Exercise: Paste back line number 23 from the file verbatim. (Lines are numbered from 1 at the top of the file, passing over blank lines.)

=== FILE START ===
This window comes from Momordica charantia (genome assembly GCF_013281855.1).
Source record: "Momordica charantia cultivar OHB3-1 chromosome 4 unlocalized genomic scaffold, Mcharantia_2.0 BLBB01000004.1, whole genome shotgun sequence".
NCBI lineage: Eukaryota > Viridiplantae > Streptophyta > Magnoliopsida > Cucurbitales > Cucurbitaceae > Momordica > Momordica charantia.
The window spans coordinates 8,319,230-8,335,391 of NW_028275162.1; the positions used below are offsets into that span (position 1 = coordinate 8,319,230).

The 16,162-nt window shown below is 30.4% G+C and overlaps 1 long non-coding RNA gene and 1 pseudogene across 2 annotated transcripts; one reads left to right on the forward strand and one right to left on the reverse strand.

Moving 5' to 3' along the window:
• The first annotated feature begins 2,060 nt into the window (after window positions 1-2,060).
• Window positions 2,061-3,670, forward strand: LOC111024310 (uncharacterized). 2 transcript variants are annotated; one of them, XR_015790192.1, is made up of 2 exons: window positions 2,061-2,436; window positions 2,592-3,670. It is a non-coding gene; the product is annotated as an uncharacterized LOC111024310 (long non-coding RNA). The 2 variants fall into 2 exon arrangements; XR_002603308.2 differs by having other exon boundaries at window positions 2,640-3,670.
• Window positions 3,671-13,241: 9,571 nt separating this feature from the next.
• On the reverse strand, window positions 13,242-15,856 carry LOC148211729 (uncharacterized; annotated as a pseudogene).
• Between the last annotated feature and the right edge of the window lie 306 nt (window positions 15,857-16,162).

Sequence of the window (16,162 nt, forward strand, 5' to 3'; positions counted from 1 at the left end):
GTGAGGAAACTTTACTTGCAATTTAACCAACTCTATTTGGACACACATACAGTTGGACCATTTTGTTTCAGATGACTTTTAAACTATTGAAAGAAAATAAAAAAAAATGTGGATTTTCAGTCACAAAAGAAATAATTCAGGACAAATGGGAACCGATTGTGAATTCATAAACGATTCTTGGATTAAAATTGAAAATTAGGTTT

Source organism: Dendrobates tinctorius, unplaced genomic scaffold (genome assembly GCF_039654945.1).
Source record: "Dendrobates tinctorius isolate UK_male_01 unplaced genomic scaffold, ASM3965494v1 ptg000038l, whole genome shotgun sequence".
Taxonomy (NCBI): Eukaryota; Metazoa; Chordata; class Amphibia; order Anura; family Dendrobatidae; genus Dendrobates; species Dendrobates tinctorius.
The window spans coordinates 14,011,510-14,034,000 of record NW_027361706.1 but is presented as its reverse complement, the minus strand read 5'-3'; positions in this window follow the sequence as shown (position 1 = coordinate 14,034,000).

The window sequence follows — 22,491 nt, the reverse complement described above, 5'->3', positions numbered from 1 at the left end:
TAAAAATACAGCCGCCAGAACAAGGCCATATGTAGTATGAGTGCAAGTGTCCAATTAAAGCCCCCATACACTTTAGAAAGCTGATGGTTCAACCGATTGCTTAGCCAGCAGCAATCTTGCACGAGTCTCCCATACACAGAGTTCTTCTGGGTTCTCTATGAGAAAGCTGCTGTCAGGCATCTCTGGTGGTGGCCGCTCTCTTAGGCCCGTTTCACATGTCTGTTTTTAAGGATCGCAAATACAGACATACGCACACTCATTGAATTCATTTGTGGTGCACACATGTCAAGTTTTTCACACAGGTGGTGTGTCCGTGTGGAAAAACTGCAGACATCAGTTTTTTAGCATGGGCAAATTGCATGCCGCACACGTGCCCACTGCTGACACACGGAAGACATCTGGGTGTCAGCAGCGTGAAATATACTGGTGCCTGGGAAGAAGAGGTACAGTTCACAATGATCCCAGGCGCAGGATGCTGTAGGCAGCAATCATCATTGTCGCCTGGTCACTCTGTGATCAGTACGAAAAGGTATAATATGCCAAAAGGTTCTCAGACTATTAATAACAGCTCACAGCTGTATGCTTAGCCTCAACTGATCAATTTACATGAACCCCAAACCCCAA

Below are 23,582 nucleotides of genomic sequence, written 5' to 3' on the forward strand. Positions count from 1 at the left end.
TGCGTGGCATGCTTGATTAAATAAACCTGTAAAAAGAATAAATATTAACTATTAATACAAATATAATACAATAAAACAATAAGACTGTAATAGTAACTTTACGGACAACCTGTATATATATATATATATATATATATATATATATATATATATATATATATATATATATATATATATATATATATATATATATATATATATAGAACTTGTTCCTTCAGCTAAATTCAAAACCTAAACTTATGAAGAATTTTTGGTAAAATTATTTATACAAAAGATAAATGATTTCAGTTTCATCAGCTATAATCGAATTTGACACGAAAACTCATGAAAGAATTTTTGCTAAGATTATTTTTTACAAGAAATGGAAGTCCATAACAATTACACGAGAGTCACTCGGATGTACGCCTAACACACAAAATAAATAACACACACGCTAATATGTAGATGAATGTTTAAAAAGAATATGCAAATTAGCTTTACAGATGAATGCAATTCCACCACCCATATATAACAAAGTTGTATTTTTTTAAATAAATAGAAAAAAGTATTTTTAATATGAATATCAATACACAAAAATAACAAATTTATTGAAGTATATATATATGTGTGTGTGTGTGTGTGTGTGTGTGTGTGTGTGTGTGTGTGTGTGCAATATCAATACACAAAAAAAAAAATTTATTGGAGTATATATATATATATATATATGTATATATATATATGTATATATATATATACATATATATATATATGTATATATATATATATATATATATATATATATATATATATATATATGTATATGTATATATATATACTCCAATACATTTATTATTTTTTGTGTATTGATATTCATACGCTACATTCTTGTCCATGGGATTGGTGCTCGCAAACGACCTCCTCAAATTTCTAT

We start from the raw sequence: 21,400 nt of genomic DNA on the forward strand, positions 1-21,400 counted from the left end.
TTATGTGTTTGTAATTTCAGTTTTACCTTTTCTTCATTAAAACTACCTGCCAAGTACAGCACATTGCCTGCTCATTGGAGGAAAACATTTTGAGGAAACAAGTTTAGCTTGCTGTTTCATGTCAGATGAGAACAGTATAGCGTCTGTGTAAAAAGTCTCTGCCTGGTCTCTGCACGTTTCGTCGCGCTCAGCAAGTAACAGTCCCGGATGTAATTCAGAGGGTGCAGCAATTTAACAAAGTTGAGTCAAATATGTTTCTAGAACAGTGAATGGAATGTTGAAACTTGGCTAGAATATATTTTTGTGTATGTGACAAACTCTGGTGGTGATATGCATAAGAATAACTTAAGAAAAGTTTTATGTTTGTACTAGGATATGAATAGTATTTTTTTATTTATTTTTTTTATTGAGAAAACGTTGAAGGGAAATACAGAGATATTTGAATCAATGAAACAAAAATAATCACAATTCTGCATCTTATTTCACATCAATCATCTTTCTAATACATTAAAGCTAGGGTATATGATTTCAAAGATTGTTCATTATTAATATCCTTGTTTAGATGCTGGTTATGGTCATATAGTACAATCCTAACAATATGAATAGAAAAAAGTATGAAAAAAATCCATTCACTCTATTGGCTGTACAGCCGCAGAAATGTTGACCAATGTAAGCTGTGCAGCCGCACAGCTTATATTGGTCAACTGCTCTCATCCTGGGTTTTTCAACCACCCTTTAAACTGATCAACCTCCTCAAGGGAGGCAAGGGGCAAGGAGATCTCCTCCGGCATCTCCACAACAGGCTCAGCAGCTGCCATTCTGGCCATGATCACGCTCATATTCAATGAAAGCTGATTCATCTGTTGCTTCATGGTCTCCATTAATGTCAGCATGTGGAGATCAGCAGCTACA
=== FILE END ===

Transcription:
TTATGTGTTTGTAATTTCAGTTTTACCTTTTCTTCATTAAAACTACCTGCCAAGTACAGCACATTGCCTGCTCATTGGAGGAAAACATTTTGAGGAAACAAGTTTAGCTTGCTGTTTCATGTCAGATGAGAACAGTATAGCGTCTGTGTAAAAAGTCTCTGCCTGGTCTCTGCACGTTTCGTCGCGCTCAGCAAGTAACAGTCCCGGATGTAATTCAGAGGGTGCAGCAATTTAACAAAGTTGAGTCAAATATGTTTCTAGAACAGTGAATGGAATGTTGAAACTTGGCTAGAATATATTTTTGTGTATGTGACAAACTCTGGTGGTGATATGCATAAGAATAACTTAAGAAAAGTTTTATGTTTGTACTAGGATATGAATAGTATTTTTTTATTTATTTTTTTTATTGAGAAAACGTTGAAGGGAAATACAGAGATATTTGAATCAATGAAACAAAAATAATCACAATTCTGCATCTTATTTCACATCAATCATCTTTCTAATACATTAAAGCTAGGGTATATGATTTCAAAGATTGTTCATTATTAATATCCTTGTTTAGATGCTGGTTATGGTCATATAGTACAATCCTAACAATATGAATAGAAAAAAGTATGAAAAAAATCCATTCACTCTATTGGCTGTACAGCCGCAGAAATGTTGACCAATGTAAGCTGTGCAGCCGCACAGCTTATATTGGTCAACTGCTCTCATCCTGGGTTTTTCAACCACCCTTTAAACTGATCAACCTCCTCAAGGGAGGCAAGGGGCAAGGAGATCTCCTCCGGCATCTCCACAACAGGCTCAGCAGCTGCCATTCTGGCCATGATCACGCTCATATTCAATGAAAGCTGATTCATCTGTTGCTTCATGGTCTCCATTAATGTCAGCATGTGGAGATCAGCAGCTACA